The novel only received a modest amount of attention when first published, often reviewed in popular literary magazines. Morrison was praised for her handling of difficult themes. Critic Haskel Frankel said, "Given a scene that demands a writer's best, Morrison responds with control and talent." The first major signal that the book would sell was an extremely positive review in The New York Times in November, 1970. Morrison was also positively reviewed for her break from the status quo of usual novels from the time period, writing to a wider audience and focusing on black subculture in the 1940s, rather than the military culture of the time. African-American critic Ruby Dee wrote, "Toni Morrison has not written a story really, but a series of painfully accurate impressions." Morrison was additionally praised for her wide coverage of emotion in the novel, extending from Pecola Breedlove's quiet descent into madness, to Cholly Breedlove's skewed mindsets.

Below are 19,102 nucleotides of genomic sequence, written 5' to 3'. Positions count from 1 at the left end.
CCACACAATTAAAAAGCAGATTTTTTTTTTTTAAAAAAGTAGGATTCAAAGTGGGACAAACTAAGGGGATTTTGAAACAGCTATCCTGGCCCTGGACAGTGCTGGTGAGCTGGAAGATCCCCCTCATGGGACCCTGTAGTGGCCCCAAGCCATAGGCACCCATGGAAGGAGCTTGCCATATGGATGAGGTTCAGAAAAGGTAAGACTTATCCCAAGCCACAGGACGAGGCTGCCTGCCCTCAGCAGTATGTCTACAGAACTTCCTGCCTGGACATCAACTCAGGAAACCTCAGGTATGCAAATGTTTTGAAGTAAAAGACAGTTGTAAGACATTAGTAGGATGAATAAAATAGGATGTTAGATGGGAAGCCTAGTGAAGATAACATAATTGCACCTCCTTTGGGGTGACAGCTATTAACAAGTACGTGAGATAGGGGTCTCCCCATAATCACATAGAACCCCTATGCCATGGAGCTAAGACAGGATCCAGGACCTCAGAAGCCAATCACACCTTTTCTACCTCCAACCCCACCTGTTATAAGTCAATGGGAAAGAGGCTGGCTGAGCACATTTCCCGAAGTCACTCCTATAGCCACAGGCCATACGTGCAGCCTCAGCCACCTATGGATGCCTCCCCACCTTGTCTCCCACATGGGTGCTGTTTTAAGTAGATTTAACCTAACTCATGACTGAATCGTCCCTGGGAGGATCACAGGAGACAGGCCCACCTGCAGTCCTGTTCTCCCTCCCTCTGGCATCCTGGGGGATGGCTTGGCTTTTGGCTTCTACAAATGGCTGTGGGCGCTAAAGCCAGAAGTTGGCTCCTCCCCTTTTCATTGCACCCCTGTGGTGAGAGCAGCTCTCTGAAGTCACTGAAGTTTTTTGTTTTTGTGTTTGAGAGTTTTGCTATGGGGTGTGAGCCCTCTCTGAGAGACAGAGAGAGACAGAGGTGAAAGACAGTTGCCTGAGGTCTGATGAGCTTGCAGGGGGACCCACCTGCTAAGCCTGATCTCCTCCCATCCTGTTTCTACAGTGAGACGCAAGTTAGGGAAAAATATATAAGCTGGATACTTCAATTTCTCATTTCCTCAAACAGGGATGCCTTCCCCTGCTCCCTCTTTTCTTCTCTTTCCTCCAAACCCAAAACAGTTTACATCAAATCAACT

Critics picked up on Morrison's shortcomings as a first time published author. A common critique of her writing included her language in the novel, as it was often viewed as being made too simple for the reader. Early critics were also ambivalent about Morrison's portrayal of the black woman as an object in society rather than a person, only ever going so far as to bring this fact to light and rarely commenting past it. It was only as feminist critique of the novel began that more in-depth analysis was given on this subject. There was also a difference to be seen in Afro-American critics (who often identified more with the characters of the novel) and Euro-American critics (who often only focused on the actual writing of the novel).
As time passed, more reviews and analyses were written in praise of Morrison's writing of the "colonization of the mind," her critique of white versus black beauty standards, and even began to analyze her use of simplistic language, calling it a stylistic choice rather than a pitfall of the novel.